Kean Fan Lim’s On Shifting Foundations: State Rescaling, Policy Experimentation and Economic Restructuring in Post-1949 China provides a thorough analysis of how policy experimentations in post-Mao China are shaped by the interactions and tensions between state rescaling initiatives and the inherited institutions and regulatory logics; or in other words, the tendency of path dependency. It demonstrates that state rescaling in China is an outcome of the Chinese central government’s or the CPC’s negotiation with the global neoliberalising capitalist political economy on the one hand, and subnational governments’ developmental agendas on the other hand. And it examines state rescaling in China in relation to both the CPC’s need to maintain and reinforce its ruling and legitimacy in China and the multi-layered presences and influences of inherited institutions and institutional changes. As a multifaceted study, this book makes important contributions by not only offering a detailed and grounded examination of state rescaling through the case of ‘nationally strategic new areas’ but also constructing a nuanced understanding of China and its party-state apparatus.

The rest of this review consists of three sets of questions, reflections and propositions generated through my reading of this book. I regard this book as a constructive addition to the broader field of researching the political economy of post-reform China, and my intention in this review is to use this space to discuss how this book may inform further conversations in this field and may be built upon.

The first set of questions and propositions concerns the policy experimentations and reforms in Chongqing. Lim’s analysis of Chongqing, and especially the Liangjiang New Area, shows two interconnected strands of policy experimentations and reforms taking place roughly simultaneously: one is economic or industrial, and the other is social. The economic/industrial strand is exemplified by the Chongqing government’s investment in infrastructure, especially transportation infrastructure, which, as Lim’s analysis shows, is enabled by the strong state involvement in Chongqing’s economy as a result of past reforms and institutional changes in China, and results in ‘an almost total territorialisation’ (p. 167) of all levels of the production networks of computing notebook manufacturing. The social strand of policy experimentations and reforms in and through the Liangjiang New Area focuses on urban–rural integration, which manifests through the provision of public rental housing to lower-income groups, especially migrant workers, and ‘the flexible conversion of rural migrant workers’ hukou into “urban” status’ (p. 180). These reforms are justified as serving the economic/industrial strand by releasing investors from the ‘burden’ of social reproduction. From these policy experimentations, the Chongqing government, as Lim writes, ‘began to argue that it is possible to perpetuate and proliferate industrialisation (spearheaded by the Liangjiang New Area) without exacerbating the socio-spatial inequality that already exists at the national scale’ (p. 192).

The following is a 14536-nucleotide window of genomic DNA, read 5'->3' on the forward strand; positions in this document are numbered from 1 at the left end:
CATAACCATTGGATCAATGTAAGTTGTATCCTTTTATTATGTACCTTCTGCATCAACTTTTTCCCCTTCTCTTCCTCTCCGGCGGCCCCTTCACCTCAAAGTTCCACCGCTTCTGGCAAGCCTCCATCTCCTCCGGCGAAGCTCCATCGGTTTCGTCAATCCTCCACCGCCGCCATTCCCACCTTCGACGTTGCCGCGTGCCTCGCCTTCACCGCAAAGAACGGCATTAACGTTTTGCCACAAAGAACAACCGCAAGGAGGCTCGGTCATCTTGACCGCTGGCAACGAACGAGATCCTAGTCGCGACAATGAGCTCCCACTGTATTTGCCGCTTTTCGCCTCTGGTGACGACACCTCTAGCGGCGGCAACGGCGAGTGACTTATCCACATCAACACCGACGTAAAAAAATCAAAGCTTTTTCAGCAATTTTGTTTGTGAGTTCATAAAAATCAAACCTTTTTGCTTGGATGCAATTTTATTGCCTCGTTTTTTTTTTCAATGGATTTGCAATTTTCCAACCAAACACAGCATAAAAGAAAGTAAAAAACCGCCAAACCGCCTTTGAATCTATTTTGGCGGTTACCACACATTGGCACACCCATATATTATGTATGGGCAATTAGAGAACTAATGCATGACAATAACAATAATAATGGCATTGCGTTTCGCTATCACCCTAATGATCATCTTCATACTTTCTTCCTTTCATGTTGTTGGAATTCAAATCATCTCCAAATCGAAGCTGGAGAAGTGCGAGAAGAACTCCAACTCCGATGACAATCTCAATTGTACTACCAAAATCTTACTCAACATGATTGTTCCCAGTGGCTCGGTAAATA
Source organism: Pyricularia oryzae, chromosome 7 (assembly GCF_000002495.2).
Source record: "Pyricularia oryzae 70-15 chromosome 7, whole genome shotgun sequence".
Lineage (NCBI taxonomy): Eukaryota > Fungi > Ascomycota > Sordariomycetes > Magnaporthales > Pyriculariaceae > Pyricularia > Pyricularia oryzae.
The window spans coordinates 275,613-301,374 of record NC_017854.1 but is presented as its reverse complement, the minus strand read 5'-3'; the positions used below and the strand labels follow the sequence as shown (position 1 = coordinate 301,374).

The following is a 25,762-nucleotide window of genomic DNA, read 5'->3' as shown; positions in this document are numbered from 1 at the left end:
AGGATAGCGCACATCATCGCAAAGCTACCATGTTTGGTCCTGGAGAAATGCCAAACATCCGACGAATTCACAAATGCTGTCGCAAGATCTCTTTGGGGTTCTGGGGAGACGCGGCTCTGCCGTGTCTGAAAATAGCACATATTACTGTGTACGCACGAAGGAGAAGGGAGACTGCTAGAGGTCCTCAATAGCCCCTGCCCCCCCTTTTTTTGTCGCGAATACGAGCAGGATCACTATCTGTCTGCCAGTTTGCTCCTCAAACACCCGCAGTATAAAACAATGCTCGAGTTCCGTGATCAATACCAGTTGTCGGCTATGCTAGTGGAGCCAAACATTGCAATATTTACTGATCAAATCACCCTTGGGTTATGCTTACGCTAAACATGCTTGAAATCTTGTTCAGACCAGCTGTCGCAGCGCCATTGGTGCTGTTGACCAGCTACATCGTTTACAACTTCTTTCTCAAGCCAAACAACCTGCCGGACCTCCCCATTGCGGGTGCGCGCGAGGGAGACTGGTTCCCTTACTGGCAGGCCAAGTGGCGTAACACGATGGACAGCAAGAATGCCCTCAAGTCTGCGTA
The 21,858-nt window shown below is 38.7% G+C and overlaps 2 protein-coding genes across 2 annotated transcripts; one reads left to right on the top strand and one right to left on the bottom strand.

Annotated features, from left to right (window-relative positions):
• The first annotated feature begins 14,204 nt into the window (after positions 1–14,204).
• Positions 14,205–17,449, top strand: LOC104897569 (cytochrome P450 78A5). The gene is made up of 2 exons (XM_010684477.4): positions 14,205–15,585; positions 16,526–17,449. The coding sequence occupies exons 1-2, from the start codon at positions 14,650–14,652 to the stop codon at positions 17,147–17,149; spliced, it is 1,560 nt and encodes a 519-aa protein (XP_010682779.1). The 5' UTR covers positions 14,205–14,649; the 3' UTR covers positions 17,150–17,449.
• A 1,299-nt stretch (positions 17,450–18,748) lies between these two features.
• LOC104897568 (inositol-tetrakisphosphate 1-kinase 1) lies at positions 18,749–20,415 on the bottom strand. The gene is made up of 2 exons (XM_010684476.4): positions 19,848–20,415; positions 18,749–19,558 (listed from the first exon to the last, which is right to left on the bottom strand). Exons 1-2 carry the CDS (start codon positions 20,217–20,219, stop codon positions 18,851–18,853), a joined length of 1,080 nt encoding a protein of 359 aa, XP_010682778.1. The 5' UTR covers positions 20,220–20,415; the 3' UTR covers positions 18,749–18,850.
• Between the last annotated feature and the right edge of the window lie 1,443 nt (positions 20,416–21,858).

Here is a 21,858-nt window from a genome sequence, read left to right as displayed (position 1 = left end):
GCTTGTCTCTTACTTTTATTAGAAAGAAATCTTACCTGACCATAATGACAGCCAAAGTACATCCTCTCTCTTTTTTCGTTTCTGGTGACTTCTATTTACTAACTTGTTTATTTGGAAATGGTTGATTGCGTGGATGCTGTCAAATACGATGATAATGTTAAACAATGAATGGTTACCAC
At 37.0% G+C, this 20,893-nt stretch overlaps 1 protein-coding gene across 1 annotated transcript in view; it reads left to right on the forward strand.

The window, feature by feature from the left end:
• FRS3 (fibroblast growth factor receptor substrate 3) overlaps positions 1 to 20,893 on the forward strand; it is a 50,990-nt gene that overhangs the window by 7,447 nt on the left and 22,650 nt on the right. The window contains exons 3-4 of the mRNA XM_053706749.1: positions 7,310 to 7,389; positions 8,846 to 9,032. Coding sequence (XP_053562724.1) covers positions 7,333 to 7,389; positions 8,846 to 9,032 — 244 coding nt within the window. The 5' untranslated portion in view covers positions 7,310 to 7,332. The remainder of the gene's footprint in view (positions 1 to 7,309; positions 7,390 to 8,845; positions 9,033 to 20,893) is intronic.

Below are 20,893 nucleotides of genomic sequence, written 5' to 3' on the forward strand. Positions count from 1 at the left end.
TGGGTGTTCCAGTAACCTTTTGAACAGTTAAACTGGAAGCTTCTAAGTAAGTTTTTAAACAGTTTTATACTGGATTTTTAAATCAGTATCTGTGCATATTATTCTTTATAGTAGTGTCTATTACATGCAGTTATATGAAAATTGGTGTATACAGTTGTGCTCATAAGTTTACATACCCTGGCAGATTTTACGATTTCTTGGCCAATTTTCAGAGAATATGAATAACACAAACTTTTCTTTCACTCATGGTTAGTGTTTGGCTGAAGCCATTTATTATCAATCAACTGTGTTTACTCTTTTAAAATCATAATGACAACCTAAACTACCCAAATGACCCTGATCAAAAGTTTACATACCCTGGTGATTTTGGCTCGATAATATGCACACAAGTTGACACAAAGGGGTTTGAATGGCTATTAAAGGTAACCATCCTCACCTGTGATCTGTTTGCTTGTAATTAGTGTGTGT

This claim made by the Chongqing government leads to some questions that remain to be answered: To what extent is this vision of a socially equitable developmental pathway realised in Chongqing? What are the effects of the policy experimentations on urban–rural integration in Chongqing, especially on rural migrant workers? The ‘Chongqing model’ has attracted much attention, most of which, however, is due to, and on, the components of the model that create a spectacle resembling the Cultural Revolution. This book offers a much-needed starting point to probe into the policies and politics of the ‘Chongqing model’, from where morein-depth examinations of its effects and possible alterations are needed. Such examinations are particularly necessary given, as Lim points out, the implications that the socioeconomic reforms in Chongqing potentially have for the vision of national spatial egalitarianism which is supposedly central to the CPC’s political economic agenda.

There are, however, also the questions as to what extent spatial egalitarianism or ‘coordinated’ regional development actually is a vision that the CPC aims at achieving and to what extent it is merely rhetoric for performing the ‘socialist’ part of the ‘socialist market economy’, especially considering the significant role played by uneven development in China’s economy. These questions lead to my second set of reflections and propositions based on this book. Lim’s analysis of the cases of Guangdong and Chongqing together show that the three ‘nationally significant new areas’ examined here all function as spatial strategies or fixes in response to certain challenges or crises that the CPC faces. In particular, the Liangjiang New Area in Chongqing functions as a spatial fix to the challenge and pressure that the Chinese central government faces after the 2008 global financial crisis in terms of retaining firms in China while some of them contemplate leaving China’s coastal city-regions. To some extent, this spatial fix was made possible due to uneven development between the coastal seaboard and the western interior of China that results from past rounds of reforms. Given China’s need to continue participating in the global neoliberalising capitalist economy, uneven development across China is arguably a necessity for it to be able to maintain its attraction to transnational capital and to mitigate potential crises. Therefore, it is questionable to what extent the CPC’s vision of spatial egalitarianism can be realised or is intended to be realised.